Overall the show is nice enough. The set is great and works really well with this particular show. Sadly you don’t feel yourself getting caught up in the rousing and upbeat message of positivity that Annie champions and a lot of time struggle to know where to look with some scenes being a bit too busy on an already busy stage. An enjoyable evening and some lovely moments but regrettably not the showstopper it could be.


Annie is showing at the Piccadilly Theatre, London, until 6th January 2018. Tickets available here.

Photo credit: Paul Coltas

On the Town at the Open Air Theatre, Regent’s Park

Bernstein’s glorious score coupled with Jerome Robbins dance concept is a recipe for success with London’s newest opening, On the Town. Award-winning choreographer Drew McOnie is at the helm of this first offering from the Open Air Theatre’s 2017 season, providing a masterclass in how to breathe fresh life into a classic musical ballet.

The show follows three sailors enjoying 24 hours of shore leave in the big city, New York New York. The trio declare Manhattan girls are the prettiest in the world and start the hunt for dates for the evening. As the sailors pick up their girls, chaos ensues, making their day in the city one not to forget.

On the Town 4The production is wonderfully fluid, with an inspired set that really grasps the space as well as the concept of the musical. Scene changes are easy and slot in relatively unobserved allowing full focus on the all-important dancing. McOnie once again proves why he is a leader in his field, with visually stunning choreography. It’s fresh but brilliantly in touch with the original piece, a personal highlight being a gorgeous male duet.

Leading man Danny Mac may be known for his dancing following his stint on Strictly, but in this show he proves there’s more to the man than his moves. Vocally he shines as Gabey along with Jacob Maynard as Chip and Samuel Edwards as Ozzie. The trio confidently hold the show, their performances only enhanced by the girls they seek to date. Lizzy Connolly gives us a perky, hilarious Hildy and Mirian-Teak Lee stuns with her vocal ability in the role of Claire. Siena Kelly (Ivy) looks beautifully at home with the strong dance ensemble yet shines in her individual scenes.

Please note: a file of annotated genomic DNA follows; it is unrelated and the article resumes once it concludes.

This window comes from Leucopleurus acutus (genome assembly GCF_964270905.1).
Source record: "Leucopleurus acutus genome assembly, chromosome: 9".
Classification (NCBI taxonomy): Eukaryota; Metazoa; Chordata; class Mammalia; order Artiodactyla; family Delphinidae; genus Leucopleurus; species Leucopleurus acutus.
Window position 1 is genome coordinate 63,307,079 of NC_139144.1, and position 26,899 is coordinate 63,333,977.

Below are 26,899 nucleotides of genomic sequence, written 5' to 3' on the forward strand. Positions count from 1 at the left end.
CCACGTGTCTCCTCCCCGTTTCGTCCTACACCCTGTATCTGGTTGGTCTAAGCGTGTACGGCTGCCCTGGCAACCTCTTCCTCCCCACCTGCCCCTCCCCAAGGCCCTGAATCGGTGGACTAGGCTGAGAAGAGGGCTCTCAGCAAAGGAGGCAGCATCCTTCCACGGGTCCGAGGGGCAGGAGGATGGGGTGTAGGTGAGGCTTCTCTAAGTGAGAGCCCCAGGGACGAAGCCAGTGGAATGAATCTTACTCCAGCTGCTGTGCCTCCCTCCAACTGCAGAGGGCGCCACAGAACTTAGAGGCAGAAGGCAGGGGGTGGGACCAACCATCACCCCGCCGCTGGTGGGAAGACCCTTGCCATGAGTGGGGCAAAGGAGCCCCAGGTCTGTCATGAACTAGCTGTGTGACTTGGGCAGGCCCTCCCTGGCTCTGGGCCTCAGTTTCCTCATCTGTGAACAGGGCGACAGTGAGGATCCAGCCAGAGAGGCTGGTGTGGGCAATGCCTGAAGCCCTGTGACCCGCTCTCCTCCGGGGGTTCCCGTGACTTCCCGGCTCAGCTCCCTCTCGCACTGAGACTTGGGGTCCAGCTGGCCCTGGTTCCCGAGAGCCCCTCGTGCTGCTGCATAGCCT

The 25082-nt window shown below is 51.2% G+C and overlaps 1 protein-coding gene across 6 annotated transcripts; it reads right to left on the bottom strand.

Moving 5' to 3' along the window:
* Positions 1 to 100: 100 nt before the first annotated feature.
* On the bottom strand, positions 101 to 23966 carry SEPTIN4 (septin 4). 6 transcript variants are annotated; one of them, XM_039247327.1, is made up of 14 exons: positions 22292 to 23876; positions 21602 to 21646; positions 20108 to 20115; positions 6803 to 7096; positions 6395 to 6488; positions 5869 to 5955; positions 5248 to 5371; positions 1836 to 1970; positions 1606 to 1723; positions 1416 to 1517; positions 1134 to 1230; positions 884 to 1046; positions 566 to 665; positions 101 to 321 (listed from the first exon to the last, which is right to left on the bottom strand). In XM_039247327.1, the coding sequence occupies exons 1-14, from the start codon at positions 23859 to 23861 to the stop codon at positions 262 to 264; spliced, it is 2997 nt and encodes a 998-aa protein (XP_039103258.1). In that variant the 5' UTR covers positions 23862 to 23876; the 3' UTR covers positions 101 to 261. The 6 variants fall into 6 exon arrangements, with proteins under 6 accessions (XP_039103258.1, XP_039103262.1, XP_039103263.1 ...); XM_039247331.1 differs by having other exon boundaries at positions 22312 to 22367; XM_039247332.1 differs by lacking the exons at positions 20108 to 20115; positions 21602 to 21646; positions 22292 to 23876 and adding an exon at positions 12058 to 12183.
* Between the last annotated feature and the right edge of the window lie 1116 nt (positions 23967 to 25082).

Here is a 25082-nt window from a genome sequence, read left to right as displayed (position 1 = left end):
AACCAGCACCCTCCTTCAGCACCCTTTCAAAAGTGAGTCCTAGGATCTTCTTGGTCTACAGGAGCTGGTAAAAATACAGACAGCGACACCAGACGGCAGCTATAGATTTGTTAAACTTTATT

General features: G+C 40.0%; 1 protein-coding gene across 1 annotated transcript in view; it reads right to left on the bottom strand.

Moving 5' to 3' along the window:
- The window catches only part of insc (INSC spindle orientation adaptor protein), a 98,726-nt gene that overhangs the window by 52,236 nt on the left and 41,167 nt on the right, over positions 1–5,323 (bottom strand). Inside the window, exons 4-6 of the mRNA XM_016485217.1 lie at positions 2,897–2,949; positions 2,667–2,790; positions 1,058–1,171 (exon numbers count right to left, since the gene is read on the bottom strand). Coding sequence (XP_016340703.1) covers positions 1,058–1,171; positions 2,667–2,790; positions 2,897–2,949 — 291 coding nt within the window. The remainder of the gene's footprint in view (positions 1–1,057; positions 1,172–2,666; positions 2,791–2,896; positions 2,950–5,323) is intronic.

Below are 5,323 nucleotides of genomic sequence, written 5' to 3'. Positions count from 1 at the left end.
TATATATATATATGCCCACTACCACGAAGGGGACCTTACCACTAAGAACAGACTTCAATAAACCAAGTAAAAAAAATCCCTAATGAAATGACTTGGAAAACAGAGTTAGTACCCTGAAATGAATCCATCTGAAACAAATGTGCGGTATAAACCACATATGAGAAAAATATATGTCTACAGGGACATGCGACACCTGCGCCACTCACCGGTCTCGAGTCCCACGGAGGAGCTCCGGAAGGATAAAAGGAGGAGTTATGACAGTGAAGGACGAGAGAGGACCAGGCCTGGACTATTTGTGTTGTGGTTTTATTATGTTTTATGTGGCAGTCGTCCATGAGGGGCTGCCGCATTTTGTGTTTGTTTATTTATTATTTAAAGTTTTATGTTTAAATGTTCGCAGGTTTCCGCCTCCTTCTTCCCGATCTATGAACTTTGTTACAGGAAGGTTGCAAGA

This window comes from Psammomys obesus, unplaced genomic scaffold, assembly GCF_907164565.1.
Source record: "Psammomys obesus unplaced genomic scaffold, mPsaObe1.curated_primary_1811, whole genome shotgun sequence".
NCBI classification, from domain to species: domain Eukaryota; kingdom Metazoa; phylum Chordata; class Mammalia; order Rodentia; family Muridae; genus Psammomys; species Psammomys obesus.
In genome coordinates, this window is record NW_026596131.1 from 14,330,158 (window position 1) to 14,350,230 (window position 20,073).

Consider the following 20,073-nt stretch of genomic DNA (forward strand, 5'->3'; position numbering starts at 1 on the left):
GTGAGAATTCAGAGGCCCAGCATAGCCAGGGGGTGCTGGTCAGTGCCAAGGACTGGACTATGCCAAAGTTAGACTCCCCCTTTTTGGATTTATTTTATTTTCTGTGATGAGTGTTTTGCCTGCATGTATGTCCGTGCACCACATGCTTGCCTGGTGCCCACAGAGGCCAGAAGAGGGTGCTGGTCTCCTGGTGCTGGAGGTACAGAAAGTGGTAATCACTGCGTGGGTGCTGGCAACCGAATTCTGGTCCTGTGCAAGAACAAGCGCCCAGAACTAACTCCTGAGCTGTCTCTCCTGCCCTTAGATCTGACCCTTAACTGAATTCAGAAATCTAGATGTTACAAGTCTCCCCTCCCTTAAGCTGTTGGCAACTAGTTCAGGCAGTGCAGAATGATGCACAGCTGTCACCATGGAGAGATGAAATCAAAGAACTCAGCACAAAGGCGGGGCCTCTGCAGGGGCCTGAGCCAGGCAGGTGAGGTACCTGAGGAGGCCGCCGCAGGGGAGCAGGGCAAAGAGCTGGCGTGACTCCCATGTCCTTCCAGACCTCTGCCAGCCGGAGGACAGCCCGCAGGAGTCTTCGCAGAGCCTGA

If the strong leading cast wasn’t enough, the show has witty character pieces from the likes of Naoko Mori (Lucy Schmeeler) and Mark Heenehan (as The Judge). It’s a shame their characters didn’t allow them to be used more.

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With simple yet bright costumes, creative lighting and a sublime soundtrack, effortlessly led by Tom Deering, this really is an all-round hit. The production values really make up for what the plot may lack and the show boasts one of the strongest casts in London right now, from the leading man through to the last member of the ensemble. On the Town offers an infectious sense of fun punctuated by flawlessly aesthetic dance sequences.


On the Town is booking until 1st July at the Open Air Theatre in Regent’s Park. Tickets are available here.

Production photography: Johan Persson and Jane Hobson

42nd Street at the Theatre Royal, Drury Lane

Broadway’s biggest show is taking over the West End in tap-tastic style this year. 42nd Street, the classic dance production, boasts the biggest ensemble on London’s biggest stage, but is it big enough to charm West End audiences?

The show follows young, fresh-faced performer, Peggy Sawyer. Following her dreams, she becomes one of the many faces in the chorus line, but when the leading lady is injured she might just have a shot at stardom.

To me there are many things that could go wrong with this particular show: the tap can become monotonous; the cost of such a large chorus can detract from the production value; the ‘show within a show’ format might not appeal to the masses. Within five minutes of the curtain rising, you know you have nothing to worry about.

The shining light of this show is by far the cast, all 50 of them! The ensemble is as slick as you can imagine, with strong leads woven in too. Because that’s the way this show goes – ensemble first, and it takes something special to create that feel in a theatre full of talented principals.

It can be hugely challenging to make that much tap dancing interesting to a modern audience but Randy Skinner achieves it. The imaginative use of staging, lighting and costumes makes the longer dance sections engaging and wildly impressive, but when the dancing is that good it merely enhances its impact. Even the stripped back dance routines, where it’s just the ensemble and the music, are mind-blowing. It reminds you of the pure simplistic brilliance of a clean dance troupe.

London’s Peggy Sawyer, Clare Halse, is an absolute dream. Not only is she the West End’s most credible triple threat since Charlie Stemp, she really becomes the character and you live her character’s journey in confidence right through to the Pretty Lady finale. Her tapping is sensational and she paints a picture of a truly likeable character who you want champion from the off.